The forecasts at the start of 2000 were no more than mildly optimistic. With just three small wind farms built under EOLE 2005, the renewable energies program launched in 1996 by state utility Electricité de France (EDF), expectations of a boom were not much in sight. Nonetheless the aim of the program is 500 MW of wind power by 2005 -- and by January 1, 2001, EOLE contracts amounting to 325 MW had been awarded.
Events took an unexpected lurch forward at a renewables conference in Paris at the end of May, when prime minister Lionel Jospin increased France's target to 3000 MW by 2010. But he also reiterated his support for nuclear power, the backbone of the French electricity industry and much trumpeted by politicians as a non-greenhouse gas emitter.
Following Jospin's announcement, the details of France's great leap in wind energy had to be worked out. Would it happen through competitive tendering for premium price contracts -- an extension of EOLE 2005 as EDF and the electricity regulator Jean Syrota (a former nuclear mogul) would have liked -- or would a fixed wind tariff be introduced to kick start the market, as the wind power lobby was calling for? It would be a political decision.
The next step was a long-awaited report on renewables by a commission chaired by the Green MP, Yves Cochet, vice-president of the Assemblée Nationale. Cochet reported in September recommending that France should aim to get 21% of its electricity from renewables by 2010. To achieve this it should adopt a premium tariff price support system as used in Germany and Spain, even if such market intervention is frowned on by the EU's competition watchdogs. An initial judgement by the European Court of Justice in October, saying that the German system did not amount to state aid and thus did not come under EU state aid rules, gave France confidence enough to take this route.
Behind the scenes, negotiations were going on between the industry ministry, utility EDF, the Agency for the Environment and Energy Management (ADEME) and producers of wind energy, especially the French wind energy association (FEE). As if to round off 2000 perfectly, at a wind energy conference in Narbonne before Christmas, it was announced that France would indeed adopt a renewable energy feed-in tariff (REFIT) for wind power to run for 15 years. Under France's new energy efficiency plan, the wind power tariff is FFR 0.55/kWh (i0.08/kWh) for the first five years of a wind station's life, which will be reduced to FFR 0.20-0.55/kWh according to the productivity of the site to be measured by some as yet unspecified standard.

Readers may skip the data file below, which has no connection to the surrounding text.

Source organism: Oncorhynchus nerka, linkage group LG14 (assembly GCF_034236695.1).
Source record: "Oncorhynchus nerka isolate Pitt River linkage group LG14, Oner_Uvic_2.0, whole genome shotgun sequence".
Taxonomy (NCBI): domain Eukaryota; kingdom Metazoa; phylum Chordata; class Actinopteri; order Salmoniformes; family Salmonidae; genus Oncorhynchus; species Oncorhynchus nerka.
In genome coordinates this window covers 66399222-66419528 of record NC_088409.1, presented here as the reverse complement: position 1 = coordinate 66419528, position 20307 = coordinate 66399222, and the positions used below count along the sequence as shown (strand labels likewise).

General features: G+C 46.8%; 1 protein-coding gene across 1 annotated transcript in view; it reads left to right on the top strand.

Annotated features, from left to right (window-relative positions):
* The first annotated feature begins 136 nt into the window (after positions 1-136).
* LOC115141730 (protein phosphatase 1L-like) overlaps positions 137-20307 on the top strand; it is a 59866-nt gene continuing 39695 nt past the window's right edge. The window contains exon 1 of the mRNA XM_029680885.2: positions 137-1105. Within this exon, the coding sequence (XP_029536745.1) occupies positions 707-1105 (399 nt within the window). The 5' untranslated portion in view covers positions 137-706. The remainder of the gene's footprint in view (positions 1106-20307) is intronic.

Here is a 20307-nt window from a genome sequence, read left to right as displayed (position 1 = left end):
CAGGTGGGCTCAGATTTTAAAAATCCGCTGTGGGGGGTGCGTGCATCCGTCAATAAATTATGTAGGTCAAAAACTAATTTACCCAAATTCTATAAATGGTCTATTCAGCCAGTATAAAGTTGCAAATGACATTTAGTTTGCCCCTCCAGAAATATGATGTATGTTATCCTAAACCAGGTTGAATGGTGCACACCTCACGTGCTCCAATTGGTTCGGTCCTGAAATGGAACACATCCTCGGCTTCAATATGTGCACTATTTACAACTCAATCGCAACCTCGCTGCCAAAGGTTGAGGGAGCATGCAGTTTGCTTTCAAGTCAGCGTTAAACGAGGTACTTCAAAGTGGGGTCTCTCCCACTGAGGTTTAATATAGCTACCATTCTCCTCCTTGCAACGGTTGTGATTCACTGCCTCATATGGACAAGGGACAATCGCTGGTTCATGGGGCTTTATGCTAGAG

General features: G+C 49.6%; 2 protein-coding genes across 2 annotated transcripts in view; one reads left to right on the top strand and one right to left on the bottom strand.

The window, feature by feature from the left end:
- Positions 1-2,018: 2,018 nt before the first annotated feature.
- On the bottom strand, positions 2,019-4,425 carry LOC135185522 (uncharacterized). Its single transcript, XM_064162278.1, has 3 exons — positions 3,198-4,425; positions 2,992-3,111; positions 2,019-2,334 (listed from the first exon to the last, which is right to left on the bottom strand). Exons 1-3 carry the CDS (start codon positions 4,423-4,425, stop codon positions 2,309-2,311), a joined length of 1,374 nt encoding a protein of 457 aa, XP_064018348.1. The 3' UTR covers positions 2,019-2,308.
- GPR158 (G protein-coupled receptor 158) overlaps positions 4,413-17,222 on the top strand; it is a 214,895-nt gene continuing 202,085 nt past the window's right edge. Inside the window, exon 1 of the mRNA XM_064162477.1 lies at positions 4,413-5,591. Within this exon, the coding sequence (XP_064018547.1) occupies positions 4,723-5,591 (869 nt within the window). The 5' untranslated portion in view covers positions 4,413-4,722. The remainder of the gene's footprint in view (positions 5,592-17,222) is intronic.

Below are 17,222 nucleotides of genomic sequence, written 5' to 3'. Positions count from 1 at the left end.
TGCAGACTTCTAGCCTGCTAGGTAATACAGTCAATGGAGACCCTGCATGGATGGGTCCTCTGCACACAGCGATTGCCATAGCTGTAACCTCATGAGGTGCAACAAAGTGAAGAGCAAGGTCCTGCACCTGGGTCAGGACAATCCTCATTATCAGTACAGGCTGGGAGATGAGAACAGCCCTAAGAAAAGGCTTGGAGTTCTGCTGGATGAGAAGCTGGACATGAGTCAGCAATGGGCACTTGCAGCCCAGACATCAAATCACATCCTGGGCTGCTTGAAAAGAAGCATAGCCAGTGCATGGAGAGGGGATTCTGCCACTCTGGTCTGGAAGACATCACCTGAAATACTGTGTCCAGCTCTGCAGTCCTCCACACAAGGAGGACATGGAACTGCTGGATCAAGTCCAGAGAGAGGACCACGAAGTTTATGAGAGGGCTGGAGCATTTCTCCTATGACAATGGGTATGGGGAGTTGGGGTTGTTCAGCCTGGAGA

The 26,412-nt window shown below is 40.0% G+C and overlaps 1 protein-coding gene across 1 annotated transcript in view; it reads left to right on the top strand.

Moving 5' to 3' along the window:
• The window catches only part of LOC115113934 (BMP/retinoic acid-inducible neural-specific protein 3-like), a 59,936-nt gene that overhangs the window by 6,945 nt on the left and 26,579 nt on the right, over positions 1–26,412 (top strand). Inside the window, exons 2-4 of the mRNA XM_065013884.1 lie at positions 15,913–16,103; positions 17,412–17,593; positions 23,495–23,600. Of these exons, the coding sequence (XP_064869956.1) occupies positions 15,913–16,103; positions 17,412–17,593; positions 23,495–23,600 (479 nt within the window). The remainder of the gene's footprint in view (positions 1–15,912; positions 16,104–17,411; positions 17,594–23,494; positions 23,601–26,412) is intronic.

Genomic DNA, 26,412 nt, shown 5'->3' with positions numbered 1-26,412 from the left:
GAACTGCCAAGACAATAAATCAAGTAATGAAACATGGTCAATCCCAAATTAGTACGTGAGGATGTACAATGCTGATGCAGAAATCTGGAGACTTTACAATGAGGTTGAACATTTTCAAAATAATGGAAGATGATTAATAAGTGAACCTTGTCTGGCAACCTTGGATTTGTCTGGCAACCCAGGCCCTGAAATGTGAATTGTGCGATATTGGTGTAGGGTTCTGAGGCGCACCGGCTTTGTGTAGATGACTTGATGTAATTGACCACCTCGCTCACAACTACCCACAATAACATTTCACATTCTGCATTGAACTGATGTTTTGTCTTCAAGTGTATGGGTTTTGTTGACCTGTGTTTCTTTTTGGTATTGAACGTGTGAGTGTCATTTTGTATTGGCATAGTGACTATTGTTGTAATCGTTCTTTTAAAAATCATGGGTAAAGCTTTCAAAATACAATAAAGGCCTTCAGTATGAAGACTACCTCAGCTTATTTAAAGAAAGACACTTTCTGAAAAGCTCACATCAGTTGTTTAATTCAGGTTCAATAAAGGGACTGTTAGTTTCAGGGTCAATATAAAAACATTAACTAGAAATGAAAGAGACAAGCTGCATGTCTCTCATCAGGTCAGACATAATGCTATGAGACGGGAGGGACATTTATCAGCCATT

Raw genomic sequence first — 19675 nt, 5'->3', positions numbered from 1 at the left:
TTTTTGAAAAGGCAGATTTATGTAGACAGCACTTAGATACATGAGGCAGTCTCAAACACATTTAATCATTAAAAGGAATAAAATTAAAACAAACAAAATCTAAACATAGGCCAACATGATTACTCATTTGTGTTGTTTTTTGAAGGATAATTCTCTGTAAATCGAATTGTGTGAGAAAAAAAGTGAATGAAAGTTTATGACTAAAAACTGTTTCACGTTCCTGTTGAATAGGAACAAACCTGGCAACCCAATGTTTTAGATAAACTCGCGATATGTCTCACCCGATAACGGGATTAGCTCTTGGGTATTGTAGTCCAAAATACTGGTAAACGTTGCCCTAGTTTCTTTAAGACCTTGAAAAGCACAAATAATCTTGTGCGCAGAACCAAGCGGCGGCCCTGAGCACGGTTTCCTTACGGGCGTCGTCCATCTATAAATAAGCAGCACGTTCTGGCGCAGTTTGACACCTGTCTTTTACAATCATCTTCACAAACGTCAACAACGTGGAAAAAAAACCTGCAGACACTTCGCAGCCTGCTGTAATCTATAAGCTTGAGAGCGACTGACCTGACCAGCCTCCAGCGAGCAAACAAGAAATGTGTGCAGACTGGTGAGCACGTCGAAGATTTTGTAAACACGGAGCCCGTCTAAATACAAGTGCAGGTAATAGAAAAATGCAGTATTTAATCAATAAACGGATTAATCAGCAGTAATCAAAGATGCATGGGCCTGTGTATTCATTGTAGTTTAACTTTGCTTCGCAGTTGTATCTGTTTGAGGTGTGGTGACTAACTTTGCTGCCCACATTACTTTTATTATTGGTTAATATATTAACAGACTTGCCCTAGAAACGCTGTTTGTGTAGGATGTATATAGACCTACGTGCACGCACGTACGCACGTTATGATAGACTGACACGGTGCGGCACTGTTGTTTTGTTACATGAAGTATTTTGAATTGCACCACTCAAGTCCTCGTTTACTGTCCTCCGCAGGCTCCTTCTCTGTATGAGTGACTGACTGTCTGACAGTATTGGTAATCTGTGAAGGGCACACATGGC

5000 MW target
The national target for wind power was simultaneously upped by the energy efficiency plan to 5000 MW by 2010. By that year France aims to be producing 21% of its electricity from renewables, as Cochet proposed, lessening its heavy reliance on nuclear power.
A change in the national mood was confirmed by a vote last month in the national assembly, on February 6, when deputies unanimously agreed to designate the struggle against climate change a "national priority." Although a symbolic gesture rather than a binding obligation, it is an indication that the French political class wants to believe that it has given global warning more importance than any other European country. The renewable energy umbrella group Syndicat des Energies Renouvelables (SER) considers 10,000 MW to be a feasible medium term objective for France but for the time being developers are content with the existing 5000 MW target.
One question yet to be answered is how far French industry will go in manufacturing its own turbines. France has two manufacturers at present. Vergnet, which specialises in smaller turbines, especially models for use in the tropics that can easily be disassembled before a hurricane strikes; it has just announced a new 220 kW model. And Jeumont Industrie, a subsidiary of nuclear giant Framatome. It will be supplying around 130 of its J48 750kW turbines to new French wind farms and is tentatively thinking about exports too. With only these two manufacturers, most turbines installed in France, or due to be installed, are of foreign make.
The major wind plant developers in France include Jean-Michel Germa's La Compagnie du Vent and Espace Eolien Development (EED). Emerging as another leading player is Eole-Res, an Anglo-French partnership of Eole Technologie and the UK's largest wind energy developer, Renewable Energy Systems. Eole-RES was set up in 1998 to build and operate wind farms in France and other Francophone countries and so far has won 80 MW worth of EOLE 2005 contracts. The utility EDF also has a direct stake in several wind farms through its subsidiary, Charth.